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The Cheap Seats

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The monster on the hill

The growing sense of dread that overcomes one just before they enter the ‘snake pit’ can be compared to the feeling when you have to walk through the sliding doors of the mega-conglomerate-super-store, A.K.A. Wal-Mart. It starts with circling the parking lot for a parking space that doesn’t require sweating in the trip from your car to the store, and leads to avoiding rogue shoppers and their overflowing carts. Oh, and should I mention, you always run in to someone you don’t want to see? With a conversation that goes something like, “Hey, Betty!”

“Oh… hey, John… I didn’t know see you there,” (even though you did).

“We went to high school together, Betty, remember?”

“Oh, that’s right… I forgot,” and now you’re stuck in a reminiscent conversation about the worst years of your life with the person you dislike the most. And it all happens at ‘the crappiest place on earth’, Wal-Mart.

Don’t get me wrong, I have nothing against affordable items. I love it when I find something that costs less than I thought it would. The problem is that much of the products that hail from Wally World shelves cost less than you think they would, but they are still overpriced if quality is your calling (which for most of us, it is at least an added bonus).

But that is not even the point. The point is that if one was to really stop and look around at not just Wal-Mart, but all the chain super-stores, they would see not just a vaguely askew system, but a monster on a hill, casting a shadow over the lands below. Sure, it’s an age-old argument, but these stores really are at the root of a lot of economic issues (some bad and some good, but issues nonetheless).

Let’s just go down the list, shall we? For a start, it is a rare find if anything in these stores is made wholly and entirely in the USA. I guess it goes without saying that workers in third world countries are to be credited with production; however, it is most certainly not guaranteed the conditions that are endured day after day by these people are decent (you’ve all seen the 60 Minutes reports, I’m sure).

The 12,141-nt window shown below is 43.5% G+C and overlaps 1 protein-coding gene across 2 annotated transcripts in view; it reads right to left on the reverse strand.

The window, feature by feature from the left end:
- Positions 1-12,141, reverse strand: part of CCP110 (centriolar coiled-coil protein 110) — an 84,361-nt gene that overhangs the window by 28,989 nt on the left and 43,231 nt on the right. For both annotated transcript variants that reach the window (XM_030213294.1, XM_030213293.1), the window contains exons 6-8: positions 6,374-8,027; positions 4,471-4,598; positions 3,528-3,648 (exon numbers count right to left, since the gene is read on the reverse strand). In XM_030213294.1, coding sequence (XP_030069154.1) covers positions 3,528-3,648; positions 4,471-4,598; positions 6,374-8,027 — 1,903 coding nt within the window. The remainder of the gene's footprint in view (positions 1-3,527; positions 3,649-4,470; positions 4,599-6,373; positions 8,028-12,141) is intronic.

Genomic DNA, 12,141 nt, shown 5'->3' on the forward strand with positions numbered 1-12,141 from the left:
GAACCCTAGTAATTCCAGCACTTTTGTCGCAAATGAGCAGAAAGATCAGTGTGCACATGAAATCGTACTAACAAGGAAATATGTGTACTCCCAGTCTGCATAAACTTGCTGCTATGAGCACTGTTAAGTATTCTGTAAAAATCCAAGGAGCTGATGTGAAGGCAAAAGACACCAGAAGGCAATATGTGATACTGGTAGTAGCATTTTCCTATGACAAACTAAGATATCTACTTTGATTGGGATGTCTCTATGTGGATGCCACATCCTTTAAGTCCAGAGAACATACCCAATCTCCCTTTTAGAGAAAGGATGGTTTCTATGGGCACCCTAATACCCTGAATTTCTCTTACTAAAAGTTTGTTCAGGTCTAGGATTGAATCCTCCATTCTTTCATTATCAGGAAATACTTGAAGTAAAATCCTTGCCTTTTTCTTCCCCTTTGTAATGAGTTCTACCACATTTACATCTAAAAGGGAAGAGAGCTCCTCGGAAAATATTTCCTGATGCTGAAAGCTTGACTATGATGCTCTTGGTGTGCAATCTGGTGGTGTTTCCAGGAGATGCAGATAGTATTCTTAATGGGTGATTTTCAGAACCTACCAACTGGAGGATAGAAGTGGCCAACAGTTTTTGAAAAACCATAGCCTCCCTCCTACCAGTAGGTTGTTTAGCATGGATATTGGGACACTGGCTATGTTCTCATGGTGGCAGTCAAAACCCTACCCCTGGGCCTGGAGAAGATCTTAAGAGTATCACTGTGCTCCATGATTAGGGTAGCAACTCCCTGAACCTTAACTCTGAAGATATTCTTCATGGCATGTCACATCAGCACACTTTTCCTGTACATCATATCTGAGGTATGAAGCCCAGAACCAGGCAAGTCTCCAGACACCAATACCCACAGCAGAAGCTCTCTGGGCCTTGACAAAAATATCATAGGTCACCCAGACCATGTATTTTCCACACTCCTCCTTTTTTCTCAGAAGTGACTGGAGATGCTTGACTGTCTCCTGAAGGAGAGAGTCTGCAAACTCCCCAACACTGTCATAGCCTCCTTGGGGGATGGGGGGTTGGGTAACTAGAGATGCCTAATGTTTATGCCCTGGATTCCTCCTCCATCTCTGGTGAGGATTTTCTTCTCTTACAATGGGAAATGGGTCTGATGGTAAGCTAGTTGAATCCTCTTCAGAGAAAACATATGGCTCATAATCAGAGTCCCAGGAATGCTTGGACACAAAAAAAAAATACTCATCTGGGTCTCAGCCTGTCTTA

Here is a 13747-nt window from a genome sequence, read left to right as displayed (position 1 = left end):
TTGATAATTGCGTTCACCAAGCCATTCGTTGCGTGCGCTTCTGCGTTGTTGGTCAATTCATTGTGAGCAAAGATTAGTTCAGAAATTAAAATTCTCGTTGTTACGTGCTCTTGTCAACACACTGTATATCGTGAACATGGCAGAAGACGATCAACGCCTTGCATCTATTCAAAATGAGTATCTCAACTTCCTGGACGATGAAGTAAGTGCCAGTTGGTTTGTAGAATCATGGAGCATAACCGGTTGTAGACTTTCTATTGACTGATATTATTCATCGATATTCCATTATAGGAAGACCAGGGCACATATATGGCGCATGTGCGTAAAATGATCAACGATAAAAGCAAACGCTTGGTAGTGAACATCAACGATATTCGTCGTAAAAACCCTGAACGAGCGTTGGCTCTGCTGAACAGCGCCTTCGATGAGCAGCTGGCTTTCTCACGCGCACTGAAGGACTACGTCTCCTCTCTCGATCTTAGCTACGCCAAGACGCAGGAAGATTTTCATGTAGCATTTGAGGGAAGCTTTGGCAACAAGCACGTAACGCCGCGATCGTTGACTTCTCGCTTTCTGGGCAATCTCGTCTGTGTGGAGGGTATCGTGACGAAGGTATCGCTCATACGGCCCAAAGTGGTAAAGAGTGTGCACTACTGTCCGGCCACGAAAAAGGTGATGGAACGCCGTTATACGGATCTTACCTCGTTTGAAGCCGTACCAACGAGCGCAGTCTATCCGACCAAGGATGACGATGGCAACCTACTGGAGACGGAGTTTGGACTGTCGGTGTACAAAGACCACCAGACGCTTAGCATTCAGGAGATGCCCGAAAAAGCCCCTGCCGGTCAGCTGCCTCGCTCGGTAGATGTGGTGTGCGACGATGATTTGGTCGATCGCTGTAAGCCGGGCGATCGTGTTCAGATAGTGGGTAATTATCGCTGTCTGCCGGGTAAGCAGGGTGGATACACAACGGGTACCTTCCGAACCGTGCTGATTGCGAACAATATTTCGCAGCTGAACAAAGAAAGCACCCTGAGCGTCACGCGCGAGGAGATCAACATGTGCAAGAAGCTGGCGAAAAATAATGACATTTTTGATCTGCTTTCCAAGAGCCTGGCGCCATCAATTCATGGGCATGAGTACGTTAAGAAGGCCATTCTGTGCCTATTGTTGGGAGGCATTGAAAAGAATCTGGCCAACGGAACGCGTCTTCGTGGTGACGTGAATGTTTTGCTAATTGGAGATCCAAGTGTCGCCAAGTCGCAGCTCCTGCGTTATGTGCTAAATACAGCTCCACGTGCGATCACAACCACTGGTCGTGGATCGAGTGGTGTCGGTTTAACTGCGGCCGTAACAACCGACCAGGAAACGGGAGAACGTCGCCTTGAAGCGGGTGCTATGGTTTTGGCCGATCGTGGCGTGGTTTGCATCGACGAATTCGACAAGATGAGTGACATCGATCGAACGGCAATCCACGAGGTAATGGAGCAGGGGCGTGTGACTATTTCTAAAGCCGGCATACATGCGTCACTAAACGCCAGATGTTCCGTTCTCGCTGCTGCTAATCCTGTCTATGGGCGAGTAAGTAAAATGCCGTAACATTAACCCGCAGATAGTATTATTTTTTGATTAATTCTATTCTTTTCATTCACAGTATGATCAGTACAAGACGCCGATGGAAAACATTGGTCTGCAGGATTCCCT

Hey, do some of you long-time residents remember Wal-Mart’s predecessor? Yeah, that vacant lot across the street that was once a bustling superdome just like Wal-Mart is today. We traded one for another, but what about all the other businesses that Wal-Marts all over the country (and world, even) have obliterated? Small town, old-time, local businesses are particularly prone to bankruptcy and closure when a Wal-Mart store comes to town. The sad fact of the matter is that since Wal-Mart offers literally everything at literally the lowest price in town, there is literally no competing with them… quite literally. They have the means to get low-priced goods from overseas in an unfair way as compared to the people who have been selling homemade goods and have to charge extra to make a profit. I have little doubt that you already knew this, I mean I’m in high school, myself, but did you know that mega chain stores are contributing to human effect on the environment? Yeah, since goods need to be shipped all over the country, Co2 emissions from diesel engines are being pumped out en masse everyday by just a single corporation’s shipping fleet.

Keeping your business in local operations, buying food from local growers (farmer’s markets?) and just smart shopping could all contribute to a better future. But of course, there are those of us who lead a modest lifestyle and find it difficult to support a family and get day-to-day needs from anywhere else. Well, how did you manage before Wal-Mart? I mean, just out of curiosity… Wal-Mart pulls prices up around them, but brings their own ‘low prices.’

Most of the above problems can be seen as necessary measures. When we have to settle as peasants under a system that got its status from being unjust it’s a pretty sad thought. What’s even sadder is that this system depends entirely on us, so why are we still just hanging about? Just like, “war is over, if you want it to be,” anything can be accomplished, if we want it bad enough. Thousands of towns and cities have boycotted the super-stores from entering their  communities, already, why not us?

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Author info

Hanna Hurt Hanna Hurt was a student at Clark Fork High School with an interest in film when she wrote for the River Journal. She is now a student at the University of Idaho

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